Some South Florida canals failed during no-name storm. Sea rise will make that worse
More than a foot of rain fell in some spots in Broward County last week, double or triple the amount most streets in the region are designed to handle.
As residents in a handful of coastal communities — including Dania Beach and Oakland Park — anxiously waited for floodwaters to drain out of their neighborhoods and roads, the opposite was happening. A few critical canals designed to move water east were overflowing, spilling into streets, parks and yards.
The multi-day rain event coincided with a king tide, one of the highest tides of the year. That high tide effectively backed up the canals South Florida relies on to drain water to rivers, bays and the Atlantic Ocean. They’re largely the same canals dug hundreds of years ago to drain the Everglades and open what were once wetlands to sprawling development.
Sea level rise, driven by unchecked human greenhouse gas emissions, has gradually made king tides higher, meaning that South Florida’s 80-something-year-old canal system fails more often. The drainage system, run by the South Florida Water Management District, was originally designed for a far smaller population than South Florida has now, and for lower sea levels with less frequent and intense rainstorms. Though massive pumps help move water now, the system also relies on gravity — water from higher elevations flowing down toward the coast. Rising tides reduce that flow as well.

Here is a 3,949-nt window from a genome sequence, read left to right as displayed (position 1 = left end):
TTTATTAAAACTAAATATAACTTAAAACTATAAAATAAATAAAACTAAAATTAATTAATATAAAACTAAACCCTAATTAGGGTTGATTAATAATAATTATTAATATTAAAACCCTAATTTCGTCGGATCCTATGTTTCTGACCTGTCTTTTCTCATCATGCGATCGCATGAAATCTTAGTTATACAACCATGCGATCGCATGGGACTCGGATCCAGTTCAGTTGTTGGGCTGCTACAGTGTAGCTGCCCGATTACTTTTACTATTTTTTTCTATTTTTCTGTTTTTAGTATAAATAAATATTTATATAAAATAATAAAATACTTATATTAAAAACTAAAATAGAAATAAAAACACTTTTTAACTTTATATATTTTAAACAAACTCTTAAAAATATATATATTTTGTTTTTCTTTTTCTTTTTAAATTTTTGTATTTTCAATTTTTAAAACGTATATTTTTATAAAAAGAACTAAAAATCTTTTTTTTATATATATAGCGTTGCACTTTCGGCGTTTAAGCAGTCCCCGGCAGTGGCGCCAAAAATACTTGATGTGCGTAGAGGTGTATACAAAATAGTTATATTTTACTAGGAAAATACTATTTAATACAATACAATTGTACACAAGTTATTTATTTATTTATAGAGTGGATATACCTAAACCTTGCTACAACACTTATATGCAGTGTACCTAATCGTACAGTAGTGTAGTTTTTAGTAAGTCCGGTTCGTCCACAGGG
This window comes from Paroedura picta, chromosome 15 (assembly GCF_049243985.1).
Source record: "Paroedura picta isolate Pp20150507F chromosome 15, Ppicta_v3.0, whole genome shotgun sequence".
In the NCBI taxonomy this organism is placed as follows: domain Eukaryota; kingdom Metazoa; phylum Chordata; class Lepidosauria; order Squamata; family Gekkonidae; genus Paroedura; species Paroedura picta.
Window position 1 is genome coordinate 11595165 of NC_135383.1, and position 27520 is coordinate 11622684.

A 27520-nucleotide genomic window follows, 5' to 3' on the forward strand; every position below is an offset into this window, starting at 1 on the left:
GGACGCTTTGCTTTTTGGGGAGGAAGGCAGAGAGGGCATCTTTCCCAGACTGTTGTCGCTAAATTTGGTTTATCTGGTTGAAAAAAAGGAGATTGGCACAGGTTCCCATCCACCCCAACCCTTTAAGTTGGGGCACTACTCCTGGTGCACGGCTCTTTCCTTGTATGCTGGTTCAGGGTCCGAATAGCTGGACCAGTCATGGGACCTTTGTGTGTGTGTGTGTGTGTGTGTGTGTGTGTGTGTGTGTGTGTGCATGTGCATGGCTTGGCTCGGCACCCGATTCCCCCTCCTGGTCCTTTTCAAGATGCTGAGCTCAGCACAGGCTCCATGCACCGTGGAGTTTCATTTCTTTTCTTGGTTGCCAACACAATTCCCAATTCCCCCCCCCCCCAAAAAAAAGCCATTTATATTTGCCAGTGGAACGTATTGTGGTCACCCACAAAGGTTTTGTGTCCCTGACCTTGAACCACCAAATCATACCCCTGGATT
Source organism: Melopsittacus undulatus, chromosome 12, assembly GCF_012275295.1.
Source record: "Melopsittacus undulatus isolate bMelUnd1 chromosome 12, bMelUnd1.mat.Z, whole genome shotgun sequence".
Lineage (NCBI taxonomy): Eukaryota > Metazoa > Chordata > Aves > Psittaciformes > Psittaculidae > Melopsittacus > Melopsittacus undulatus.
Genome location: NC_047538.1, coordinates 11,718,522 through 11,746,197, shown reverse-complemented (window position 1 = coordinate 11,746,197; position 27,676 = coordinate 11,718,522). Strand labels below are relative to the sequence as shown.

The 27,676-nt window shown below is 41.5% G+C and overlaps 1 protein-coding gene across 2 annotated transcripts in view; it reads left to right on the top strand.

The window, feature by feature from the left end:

“The system is over capacity already, we have results showing that,” said Carolina Maran, the resiliency officer for the district. “We can normally capture about six inches of rain. We know it’s going to get lower and lower if we have more sea level rise.”
That’s a huge problem for coastal cities, which rely on space in the district’s canals to drain the water on their streets.
On stage at the Southeast Florida Regional Climate Compact Summit last week, the district’s executive director, Drew Bartlett, said the heavy rainstorm was a good example of the problems the district is already starting to see more frequently.
“We’re seeing it in Miami-Dade, we’re seeing it in Broward and eventually we’re going to see it in Palm Beach, all the way up,” he said. “We couldn’t do anything to lower the canals because the tides were too high.”
Failure, in the district’s case, can look like what happened in Broward last week.
The worst of the rain happened overnight Wednesday, and on Thursday morning, the city of Oakland Park found itself with extra water flooding city streets, swamping some cars and filling local parks. The C-13 canal, which it relies on to drain water, was spilling over its banks. The gates to an upstream floodgate and pump were wide open, pouring out a steady stream of water into the overburdened canal.
The city asked the district to shut its gates for a few hours, so the coastal city had some time to drain. That’s a tough decision for the district, whose primary mission is to avoid flooding people’s homes and businesses. In this case, Maran said, the district determined it could safely shut the gates for a while and avoid flooding any western cities.